“The ability for any organization to have a master record of customer is paramount to being able to comply with GDPR,” says Michael Hiskey, chief marketing officer at Semarchy, an MDM solutions provider. “Companies that are doing good master data management probably shouldn’t be that concerned about GDPR.”

Data security is another important element of data management for the sake of satisfying GDPR compliance. “Good data management requires you to think about how you manage personal information, but also how you securely manage the infrastructure that supports that data,” says Paul Turner, chief marketing officer at software company Scality. 

Recent analysis conducted by Gartner states that the GDPR is creating renewed interest in the information-security market, which is expected to drive 65 percent of data-loss prevention buying-decisions through 2018.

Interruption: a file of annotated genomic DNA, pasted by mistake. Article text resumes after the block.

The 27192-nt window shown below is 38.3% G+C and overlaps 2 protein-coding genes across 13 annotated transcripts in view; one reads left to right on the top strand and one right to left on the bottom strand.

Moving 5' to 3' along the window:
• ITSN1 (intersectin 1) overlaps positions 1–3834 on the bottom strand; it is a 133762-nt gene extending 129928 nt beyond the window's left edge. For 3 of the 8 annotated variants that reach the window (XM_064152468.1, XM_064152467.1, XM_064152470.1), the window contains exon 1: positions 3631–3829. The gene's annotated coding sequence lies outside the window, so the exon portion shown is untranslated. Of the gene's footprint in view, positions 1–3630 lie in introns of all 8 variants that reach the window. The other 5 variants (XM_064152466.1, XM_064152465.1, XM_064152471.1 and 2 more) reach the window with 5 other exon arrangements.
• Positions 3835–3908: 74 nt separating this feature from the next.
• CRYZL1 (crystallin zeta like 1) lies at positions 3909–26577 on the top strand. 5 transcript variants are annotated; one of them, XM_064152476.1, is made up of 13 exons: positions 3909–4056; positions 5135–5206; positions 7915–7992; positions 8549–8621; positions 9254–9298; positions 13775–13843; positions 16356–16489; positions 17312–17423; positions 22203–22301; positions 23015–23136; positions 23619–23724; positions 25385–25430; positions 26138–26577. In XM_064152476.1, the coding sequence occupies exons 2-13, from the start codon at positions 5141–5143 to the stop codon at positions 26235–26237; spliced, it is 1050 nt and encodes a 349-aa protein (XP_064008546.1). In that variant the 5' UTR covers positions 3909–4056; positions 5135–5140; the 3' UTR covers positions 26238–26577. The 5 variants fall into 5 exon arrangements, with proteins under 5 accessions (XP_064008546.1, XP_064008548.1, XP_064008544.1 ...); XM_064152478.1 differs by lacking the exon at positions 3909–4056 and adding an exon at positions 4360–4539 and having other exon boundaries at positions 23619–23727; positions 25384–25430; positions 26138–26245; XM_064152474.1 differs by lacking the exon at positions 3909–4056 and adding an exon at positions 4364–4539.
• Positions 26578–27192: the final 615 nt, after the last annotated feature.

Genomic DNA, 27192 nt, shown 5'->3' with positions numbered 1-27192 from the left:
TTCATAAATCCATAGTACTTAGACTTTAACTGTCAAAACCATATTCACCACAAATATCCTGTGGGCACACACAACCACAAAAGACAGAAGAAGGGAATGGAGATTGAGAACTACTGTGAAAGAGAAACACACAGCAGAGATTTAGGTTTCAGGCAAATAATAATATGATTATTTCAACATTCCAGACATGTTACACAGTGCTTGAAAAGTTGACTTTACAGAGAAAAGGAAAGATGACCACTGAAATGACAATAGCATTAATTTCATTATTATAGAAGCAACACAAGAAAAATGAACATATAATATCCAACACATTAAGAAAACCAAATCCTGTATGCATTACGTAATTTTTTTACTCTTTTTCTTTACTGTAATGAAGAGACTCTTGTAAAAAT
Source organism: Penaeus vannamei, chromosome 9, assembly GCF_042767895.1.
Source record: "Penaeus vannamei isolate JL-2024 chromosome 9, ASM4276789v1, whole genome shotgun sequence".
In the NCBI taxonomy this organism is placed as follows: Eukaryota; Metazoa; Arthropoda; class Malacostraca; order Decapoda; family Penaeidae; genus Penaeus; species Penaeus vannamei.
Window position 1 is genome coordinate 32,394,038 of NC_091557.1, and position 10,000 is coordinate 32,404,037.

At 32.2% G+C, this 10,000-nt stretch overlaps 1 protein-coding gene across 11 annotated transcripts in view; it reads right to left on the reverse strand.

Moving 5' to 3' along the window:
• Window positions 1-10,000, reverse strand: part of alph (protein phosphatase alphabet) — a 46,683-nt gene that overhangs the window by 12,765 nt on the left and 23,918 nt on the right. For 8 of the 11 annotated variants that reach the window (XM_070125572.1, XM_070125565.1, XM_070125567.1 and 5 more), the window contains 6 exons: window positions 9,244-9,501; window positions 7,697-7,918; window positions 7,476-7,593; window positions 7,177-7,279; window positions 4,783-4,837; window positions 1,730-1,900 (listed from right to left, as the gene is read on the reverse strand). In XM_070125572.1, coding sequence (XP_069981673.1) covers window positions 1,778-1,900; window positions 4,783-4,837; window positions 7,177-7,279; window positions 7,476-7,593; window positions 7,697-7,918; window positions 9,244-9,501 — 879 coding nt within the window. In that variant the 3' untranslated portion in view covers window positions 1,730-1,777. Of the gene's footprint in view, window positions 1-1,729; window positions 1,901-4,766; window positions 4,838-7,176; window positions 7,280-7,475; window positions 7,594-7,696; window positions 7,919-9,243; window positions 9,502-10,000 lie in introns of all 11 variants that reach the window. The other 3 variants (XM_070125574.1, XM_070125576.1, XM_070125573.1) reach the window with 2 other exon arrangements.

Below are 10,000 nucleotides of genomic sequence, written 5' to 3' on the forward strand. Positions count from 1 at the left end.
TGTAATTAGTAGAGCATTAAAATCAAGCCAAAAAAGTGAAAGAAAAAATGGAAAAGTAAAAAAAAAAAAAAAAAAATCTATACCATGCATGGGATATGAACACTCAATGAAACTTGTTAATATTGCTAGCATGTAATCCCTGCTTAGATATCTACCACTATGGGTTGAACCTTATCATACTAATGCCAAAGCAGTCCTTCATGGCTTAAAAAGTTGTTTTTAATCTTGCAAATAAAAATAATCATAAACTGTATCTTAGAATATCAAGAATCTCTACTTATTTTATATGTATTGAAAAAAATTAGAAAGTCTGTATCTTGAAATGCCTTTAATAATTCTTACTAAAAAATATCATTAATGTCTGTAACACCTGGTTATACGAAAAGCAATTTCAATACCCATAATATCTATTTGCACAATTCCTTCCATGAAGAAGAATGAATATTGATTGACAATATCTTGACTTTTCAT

Data governance. It is important to keep in mind that GDPR compliance is an iterative process, not a once-and-done activity. Any technology a company chooses to adopt should be complemented by a robust and sound data governance strategy.

Determining who has ownership of the data and who is responsible for maintaining it, for example, is an important element of GDPR compliance. “It is definitely worthwhile to assign someone as your data manager to look at how data will be managed, along with the privacy rules,” Turner says.

Also, consider creating an internal taskforce, made up of stakeholders from across the business—management, IT, security, legal, compliance, marketing, HR, and finance—and across geographies to map all employee and customer data. GDPR readiness should be a large-scale, cross-functional, compliance project that requires the time and investment of all key functional areas.